# Mathamatica vs Sympy and Astropy to solve basic astronomy problems: solving linear equations and unit conversion

I realize this may be slightly off topic, but I also believe this is probably the best way to get an answer to my question:

What is the best combination of software packages / programming languages to solve basic astronomy questions, such as applying Kepler's laws, calculating radial velocities (i.e. basic linear algebra) etc in a scalable way?

Essentially what I need is

• Equation solver (Mathematica or Astropy combined with Sympy?)
• Unit conversion (Mathematica and Astropy)

I'd like to hear some opinions what combination of tools people are using to perform basic astronomy calculations such as the above example, where unit-conversion and solving linear equations appear to be the most common tasks.

As an example problem: How would I solve for a variable in kepler's third law after assigning values to all other variables?

a^3/P^2 = G * (Ms + Mp) / 4 * pi^2

It seems simple in Mathematica doing Solve[a^3/P^2 == (G (Ms + Mp))/(4 \[Pi]^2), P]]. Is there any equivalent in python that can solve and at the same time handle units?

• ...in a scalable way... In what way "scalable" ? Dec 28, 2020 at 17:22
• I like Matlab but most people here just use Python. Dec 28, 2020 at 20:10
• The issue of "scalability" is key here. What you don't want to do is get the computer to do symbolic algebra each time. You rearrange the formula once P=sqrt(4*a^3*pi^2/(G*(Ms+Mp)) and then get the computer to evaluate it. Python is a good choice to do the evaluations. I also don't get "handle units" that is part of the programmer's task. This is non-linear, but solving linear equations is the same: You do the the symbolic re-arrangement once (or get mathematica/wolfram alpha to do it), you then get the computer to do the evaluation for different values. Dec 29, 2020 at 20:26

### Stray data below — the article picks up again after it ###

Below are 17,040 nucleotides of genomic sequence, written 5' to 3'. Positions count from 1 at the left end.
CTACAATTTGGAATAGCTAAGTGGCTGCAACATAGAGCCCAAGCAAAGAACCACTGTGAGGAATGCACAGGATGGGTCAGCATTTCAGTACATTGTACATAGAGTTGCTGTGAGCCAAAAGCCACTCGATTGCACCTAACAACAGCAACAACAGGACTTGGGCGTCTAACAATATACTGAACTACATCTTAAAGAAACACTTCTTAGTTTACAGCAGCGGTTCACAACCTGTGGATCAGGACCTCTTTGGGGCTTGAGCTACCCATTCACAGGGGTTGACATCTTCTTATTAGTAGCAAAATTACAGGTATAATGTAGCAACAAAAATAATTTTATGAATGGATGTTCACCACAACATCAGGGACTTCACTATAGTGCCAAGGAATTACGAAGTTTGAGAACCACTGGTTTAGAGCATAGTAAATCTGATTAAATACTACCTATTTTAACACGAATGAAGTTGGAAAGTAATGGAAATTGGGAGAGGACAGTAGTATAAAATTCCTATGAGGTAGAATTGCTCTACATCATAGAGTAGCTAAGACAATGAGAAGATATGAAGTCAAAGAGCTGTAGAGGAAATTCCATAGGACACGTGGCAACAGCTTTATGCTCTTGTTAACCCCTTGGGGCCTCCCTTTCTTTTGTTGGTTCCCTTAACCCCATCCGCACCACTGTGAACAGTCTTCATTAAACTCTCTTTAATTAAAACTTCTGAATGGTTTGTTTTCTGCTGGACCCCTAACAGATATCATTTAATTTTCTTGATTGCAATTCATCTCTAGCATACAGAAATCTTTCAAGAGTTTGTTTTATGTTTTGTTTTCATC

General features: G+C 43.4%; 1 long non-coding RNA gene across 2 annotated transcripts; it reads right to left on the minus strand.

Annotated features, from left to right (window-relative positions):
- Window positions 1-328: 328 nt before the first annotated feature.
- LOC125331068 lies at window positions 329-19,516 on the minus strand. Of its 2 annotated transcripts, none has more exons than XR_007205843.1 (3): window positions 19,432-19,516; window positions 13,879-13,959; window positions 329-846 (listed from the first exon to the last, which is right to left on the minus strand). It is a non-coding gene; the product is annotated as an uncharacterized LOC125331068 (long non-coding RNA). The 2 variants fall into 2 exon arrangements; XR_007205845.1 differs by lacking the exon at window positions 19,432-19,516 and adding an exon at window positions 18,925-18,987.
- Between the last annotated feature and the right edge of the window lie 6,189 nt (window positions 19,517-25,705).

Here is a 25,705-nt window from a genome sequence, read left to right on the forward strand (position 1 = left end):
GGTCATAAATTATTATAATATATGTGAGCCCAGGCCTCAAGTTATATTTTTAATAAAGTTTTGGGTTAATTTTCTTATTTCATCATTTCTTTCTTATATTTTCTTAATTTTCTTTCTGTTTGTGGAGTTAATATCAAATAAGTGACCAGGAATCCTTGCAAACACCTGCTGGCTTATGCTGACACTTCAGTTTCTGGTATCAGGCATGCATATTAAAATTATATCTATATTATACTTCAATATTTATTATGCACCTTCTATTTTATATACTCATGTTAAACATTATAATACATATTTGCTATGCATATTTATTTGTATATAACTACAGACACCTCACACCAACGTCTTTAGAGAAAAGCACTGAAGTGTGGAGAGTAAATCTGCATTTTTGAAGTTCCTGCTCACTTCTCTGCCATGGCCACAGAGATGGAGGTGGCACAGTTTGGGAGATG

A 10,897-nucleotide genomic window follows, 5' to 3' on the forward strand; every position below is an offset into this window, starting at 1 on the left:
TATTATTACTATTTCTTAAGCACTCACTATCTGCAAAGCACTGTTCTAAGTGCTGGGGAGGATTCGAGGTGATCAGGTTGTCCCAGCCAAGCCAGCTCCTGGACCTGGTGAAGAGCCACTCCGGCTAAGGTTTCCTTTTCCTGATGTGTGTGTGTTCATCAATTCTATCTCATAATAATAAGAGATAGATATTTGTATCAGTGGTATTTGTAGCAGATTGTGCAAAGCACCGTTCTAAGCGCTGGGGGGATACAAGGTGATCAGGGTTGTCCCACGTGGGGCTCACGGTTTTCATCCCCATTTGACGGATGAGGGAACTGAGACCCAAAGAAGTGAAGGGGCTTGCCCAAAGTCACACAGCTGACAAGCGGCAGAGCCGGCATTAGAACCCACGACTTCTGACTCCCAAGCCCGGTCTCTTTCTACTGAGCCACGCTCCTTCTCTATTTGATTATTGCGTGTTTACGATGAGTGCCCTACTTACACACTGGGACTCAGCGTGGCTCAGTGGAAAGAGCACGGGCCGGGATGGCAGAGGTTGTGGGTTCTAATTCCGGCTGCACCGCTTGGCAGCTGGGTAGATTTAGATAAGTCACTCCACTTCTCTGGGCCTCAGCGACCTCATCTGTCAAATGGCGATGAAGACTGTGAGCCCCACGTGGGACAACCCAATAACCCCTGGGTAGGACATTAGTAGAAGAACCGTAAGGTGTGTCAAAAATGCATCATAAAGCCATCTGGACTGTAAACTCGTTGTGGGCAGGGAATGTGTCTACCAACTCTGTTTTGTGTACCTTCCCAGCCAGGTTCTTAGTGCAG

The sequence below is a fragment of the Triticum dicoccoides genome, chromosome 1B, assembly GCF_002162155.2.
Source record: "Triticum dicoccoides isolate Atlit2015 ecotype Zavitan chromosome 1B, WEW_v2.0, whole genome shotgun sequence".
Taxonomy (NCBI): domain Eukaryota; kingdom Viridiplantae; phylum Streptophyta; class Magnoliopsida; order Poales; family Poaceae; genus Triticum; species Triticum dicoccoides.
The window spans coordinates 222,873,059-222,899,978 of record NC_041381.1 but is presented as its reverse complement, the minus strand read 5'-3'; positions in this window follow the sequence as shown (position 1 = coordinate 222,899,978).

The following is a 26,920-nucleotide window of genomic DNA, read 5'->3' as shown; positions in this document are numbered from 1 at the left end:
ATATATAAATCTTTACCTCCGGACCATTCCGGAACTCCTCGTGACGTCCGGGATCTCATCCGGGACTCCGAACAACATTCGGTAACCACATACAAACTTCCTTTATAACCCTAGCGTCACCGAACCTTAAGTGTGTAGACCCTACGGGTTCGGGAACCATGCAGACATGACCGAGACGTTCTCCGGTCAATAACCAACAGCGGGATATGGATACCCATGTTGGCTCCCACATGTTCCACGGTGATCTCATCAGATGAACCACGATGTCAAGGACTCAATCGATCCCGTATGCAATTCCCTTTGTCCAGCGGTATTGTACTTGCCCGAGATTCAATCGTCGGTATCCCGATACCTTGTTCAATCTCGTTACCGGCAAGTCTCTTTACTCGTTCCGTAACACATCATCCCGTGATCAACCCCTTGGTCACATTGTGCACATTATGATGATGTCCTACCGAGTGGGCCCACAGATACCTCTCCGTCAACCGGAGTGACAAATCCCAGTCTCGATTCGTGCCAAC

• Yes that’s certainly a possibility way. But in my case I’m working through an astronomy book and I have many difference problems to solve, need to mix formulas together and convert units etc. Mathematica works great, but I would prefer a similarly flexible solution in python. So far I couldn’t find one. Dec 29, 2020 at 22:21
• Can I humbly suggest that you do the algebra by hand. Your maths, and hence your astronomy will be much better if you sweat a little to get the answers. Dec 29, 2020 at 22:54